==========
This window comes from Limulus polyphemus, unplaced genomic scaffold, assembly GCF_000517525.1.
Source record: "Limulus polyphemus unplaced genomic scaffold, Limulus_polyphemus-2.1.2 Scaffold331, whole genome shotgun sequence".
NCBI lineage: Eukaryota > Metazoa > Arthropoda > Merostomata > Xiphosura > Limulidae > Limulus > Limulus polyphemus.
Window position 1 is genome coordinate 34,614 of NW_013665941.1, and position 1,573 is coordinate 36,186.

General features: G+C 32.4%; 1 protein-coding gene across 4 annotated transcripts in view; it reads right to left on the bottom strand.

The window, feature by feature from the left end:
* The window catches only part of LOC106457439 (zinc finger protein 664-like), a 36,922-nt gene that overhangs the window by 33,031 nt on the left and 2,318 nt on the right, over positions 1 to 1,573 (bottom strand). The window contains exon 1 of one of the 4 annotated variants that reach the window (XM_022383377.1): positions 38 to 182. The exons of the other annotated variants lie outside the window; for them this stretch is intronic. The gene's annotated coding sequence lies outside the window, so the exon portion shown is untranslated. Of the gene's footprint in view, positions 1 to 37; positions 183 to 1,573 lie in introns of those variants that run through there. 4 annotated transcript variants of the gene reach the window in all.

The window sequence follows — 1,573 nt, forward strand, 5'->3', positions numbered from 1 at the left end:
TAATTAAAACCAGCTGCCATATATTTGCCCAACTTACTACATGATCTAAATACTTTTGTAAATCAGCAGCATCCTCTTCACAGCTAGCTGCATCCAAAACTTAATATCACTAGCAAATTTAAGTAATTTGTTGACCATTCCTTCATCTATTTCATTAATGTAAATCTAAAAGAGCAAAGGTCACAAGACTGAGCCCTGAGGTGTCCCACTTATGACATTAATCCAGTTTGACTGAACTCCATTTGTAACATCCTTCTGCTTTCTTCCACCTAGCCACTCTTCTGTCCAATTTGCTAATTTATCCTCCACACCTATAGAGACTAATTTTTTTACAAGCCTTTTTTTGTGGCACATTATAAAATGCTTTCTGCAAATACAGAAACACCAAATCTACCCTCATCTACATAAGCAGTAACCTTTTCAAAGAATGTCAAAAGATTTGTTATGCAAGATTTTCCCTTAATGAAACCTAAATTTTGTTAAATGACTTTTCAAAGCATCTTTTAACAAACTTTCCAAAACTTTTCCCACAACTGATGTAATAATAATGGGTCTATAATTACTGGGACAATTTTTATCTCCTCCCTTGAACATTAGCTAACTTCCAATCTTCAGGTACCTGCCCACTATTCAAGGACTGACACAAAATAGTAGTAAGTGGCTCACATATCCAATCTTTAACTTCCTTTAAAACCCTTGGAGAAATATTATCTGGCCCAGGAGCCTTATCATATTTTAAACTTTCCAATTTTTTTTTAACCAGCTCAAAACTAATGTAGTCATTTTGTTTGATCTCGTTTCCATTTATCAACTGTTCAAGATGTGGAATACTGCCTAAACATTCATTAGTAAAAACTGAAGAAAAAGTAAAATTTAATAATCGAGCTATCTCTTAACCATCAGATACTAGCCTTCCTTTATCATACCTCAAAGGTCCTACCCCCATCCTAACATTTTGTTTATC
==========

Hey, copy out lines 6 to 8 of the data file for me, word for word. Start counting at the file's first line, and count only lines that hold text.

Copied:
The window, feature by feature from the left end:
* The window catches only part of LOC106457439 (zinc finger protein 664-like), a 36,922-nt gene that overhangs the window by 33,031 nt on the left and 2,318 nt on the right, over positions 1 to 1,573 (bottom strand). The window contains exon 1 of one of the 4 annotated variants that reach the window (XM_022383377.1): positions 38 to 182. The exons of the other annotated variants lie outside the window; for them this stretch is intronic. The gene's annotated coding sequence lies outside the window, so the exon portion shown is untranslated. Of the gene's footprint in view, positions 1 to 37; positions 183 to 1,573 lie in introns of those variants that run through there. 4 annotated transcript variants of the gene reach the window in all.

The window sequence follows — 1,573 nt, forward strand, 5'->3', positions numbered from 1 at the left end: